Key point 9-07. The First Amendment allows civil courts to resolve internal church disputes so long as they can do so without interpreting doctrine or polity.
A Michigan court ruled that the "ecclesiastical abstention doctrine" prevented it from resolving claims arising from a pastor's embezzlement of a large sum of church funds that would involve inquiries into church doctrine or polity.
A church's board of deacons became aware that the pastor of their church had engaged in numerous financial irregularities. When confronted, the pastor admitted that on numerous occasions he gave himself raises, used church credit cards for nonchurch purposes, and paid himself monetary honorariums, all without the board's approval or authorization.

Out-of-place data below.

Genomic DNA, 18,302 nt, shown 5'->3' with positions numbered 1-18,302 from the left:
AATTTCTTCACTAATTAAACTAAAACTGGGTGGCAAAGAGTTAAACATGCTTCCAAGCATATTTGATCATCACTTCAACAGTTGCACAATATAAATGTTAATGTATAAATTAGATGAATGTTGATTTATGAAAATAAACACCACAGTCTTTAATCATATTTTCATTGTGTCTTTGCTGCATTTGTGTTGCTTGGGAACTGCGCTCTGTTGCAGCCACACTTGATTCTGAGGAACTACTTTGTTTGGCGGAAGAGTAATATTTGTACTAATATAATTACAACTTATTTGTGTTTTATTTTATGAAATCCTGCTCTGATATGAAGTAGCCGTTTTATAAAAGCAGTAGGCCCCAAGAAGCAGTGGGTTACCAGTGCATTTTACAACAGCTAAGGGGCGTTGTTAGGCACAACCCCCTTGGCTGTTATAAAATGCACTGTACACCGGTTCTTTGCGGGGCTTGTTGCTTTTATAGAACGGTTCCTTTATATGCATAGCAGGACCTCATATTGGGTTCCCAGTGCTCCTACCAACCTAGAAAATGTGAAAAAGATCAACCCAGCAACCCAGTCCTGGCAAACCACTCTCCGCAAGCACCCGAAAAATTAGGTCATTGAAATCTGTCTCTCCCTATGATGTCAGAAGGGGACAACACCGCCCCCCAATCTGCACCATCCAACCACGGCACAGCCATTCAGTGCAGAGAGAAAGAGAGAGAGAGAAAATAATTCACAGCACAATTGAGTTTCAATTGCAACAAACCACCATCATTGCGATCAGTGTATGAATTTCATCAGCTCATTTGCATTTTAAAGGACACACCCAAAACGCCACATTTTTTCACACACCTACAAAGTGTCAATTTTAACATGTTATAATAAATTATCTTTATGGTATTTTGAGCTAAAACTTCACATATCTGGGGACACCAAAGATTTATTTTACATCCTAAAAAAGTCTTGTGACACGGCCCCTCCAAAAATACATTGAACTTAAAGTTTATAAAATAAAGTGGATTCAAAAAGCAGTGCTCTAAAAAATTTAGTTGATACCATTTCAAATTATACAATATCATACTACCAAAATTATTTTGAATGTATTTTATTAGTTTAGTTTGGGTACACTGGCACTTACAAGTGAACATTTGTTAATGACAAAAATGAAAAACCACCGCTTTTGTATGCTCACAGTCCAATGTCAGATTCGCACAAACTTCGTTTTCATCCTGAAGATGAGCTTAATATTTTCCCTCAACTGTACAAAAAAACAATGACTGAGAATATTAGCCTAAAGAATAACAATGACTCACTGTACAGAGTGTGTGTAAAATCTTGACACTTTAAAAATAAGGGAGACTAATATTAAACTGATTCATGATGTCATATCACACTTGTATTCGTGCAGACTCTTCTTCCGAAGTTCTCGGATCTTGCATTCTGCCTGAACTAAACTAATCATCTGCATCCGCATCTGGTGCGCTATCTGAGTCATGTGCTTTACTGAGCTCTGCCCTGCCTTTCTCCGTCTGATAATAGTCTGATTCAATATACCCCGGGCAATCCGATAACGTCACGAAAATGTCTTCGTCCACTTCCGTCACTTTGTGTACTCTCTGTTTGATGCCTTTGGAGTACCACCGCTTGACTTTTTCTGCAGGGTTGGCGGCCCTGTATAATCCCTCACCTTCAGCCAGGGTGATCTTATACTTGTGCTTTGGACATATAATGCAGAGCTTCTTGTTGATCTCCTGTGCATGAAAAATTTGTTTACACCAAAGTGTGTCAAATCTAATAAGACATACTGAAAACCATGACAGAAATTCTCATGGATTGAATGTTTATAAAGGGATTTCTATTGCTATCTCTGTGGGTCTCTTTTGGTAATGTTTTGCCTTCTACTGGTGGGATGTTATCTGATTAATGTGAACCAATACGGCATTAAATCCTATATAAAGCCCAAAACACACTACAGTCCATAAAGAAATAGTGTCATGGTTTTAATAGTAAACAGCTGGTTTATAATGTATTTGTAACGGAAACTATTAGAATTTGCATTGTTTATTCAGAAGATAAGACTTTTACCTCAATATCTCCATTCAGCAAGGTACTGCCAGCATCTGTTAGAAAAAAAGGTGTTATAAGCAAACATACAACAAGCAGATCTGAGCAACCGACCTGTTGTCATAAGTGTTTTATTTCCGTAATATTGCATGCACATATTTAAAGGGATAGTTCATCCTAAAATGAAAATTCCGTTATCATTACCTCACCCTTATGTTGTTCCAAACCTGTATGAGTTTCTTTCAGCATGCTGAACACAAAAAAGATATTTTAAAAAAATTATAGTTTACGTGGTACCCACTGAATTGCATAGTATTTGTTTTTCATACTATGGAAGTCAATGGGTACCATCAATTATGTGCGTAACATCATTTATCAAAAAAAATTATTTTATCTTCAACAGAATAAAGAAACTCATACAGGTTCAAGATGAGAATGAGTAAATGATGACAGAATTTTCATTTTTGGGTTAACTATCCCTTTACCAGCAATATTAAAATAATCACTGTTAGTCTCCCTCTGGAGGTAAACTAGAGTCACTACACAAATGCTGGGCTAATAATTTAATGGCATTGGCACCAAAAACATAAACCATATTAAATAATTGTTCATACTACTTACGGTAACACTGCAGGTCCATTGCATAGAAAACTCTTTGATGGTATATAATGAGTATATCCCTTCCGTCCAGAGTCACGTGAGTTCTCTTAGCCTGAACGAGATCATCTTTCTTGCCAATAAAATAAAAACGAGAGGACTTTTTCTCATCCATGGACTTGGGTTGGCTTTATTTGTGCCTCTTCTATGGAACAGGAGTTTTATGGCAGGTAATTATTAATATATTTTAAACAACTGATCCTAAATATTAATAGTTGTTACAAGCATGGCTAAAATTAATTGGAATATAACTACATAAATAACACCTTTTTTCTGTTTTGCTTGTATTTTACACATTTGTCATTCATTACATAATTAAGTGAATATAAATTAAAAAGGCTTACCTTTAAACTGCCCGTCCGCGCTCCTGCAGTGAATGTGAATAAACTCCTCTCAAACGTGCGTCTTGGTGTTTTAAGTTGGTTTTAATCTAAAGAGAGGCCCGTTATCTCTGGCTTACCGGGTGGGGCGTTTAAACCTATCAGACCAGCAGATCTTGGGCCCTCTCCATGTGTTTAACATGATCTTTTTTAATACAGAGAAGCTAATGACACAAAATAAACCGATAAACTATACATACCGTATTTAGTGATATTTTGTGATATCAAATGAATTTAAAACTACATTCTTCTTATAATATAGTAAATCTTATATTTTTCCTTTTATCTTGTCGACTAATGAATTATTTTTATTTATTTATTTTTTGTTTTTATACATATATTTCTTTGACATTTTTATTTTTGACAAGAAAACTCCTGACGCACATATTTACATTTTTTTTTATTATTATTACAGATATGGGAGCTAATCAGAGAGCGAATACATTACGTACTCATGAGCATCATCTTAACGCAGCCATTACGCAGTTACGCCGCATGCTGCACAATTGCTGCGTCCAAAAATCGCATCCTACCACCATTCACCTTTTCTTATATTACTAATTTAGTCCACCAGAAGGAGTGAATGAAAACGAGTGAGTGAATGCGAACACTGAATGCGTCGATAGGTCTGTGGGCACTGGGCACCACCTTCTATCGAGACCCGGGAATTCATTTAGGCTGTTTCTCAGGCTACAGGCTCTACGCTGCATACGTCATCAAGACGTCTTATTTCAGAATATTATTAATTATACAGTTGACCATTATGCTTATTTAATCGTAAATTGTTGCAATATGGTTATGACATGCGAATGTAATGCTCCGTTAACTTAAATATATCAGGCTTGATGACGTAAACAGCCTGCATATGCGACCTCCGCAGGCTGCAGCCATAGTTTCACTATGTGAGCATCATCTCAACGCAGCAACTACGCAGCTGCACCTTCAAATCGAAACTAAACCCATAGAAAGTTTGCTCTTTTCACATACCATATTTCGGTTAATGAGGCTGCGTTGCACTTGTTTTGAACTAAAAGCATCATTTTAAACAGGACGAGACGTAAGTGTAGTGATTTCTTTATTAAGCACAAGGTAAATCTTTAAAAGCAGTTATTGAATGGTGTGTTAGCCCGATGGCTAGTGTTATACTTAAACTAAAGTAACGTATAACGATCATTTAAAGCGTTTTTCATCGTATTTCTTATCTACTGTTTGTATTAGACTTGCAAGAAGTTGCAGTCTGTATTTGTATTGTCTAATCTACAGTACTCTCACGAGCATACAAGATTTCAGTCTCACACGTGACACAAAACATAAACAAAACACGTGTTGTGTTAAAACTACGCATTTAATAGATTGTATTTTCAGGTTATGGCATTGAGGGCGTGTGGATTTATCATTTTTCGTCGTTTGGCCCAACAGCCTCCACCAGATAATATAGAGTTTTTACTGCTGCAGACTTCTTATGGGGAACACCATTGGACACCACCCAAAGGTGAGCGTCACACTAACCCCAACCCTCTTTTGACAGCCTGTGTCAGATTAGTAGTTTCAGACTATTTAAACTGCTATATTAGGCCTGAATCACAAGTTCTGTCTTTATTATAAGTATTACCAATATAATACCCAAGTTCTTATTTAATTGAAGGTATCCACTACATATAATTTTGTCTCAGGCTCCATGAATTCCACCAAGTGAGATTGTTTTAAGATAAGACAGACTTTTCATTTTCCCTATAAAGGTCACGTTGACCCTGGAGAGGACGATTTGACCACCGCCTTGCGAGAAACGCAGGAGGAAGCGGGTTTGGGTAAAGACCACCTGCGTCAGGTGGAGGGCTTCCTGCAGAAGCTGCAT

The board hired a CPA firm to examine the church finances. During a Sunday morning worship service, the board informed the congregation of the status of the investigation of both the pastor and the church finances. Following this disclosure, the congregation began to split into factions that either supported or opposed the pastor's continuing employment.
The CPA firm eventually released a preliminary report demonstrating that between 2008 and 2010, more than $237,000 had been removed from the church's bank accounts through questionable transactions. The majority of these transactions were for the benefit of the pastor, his wife, and a former church secretary. Shortly after the release of the report, the board of deacons voted to suspend the pastor with pay. A month later, the local prosecutor's office authorized an arrest warrant for the pastor on one count of embezzlement. The pastor later pleaded nolo contendere (or "no contest") to a charge of embezzling more than $50,000 but less than $100,000 and was ordered to pay restitution.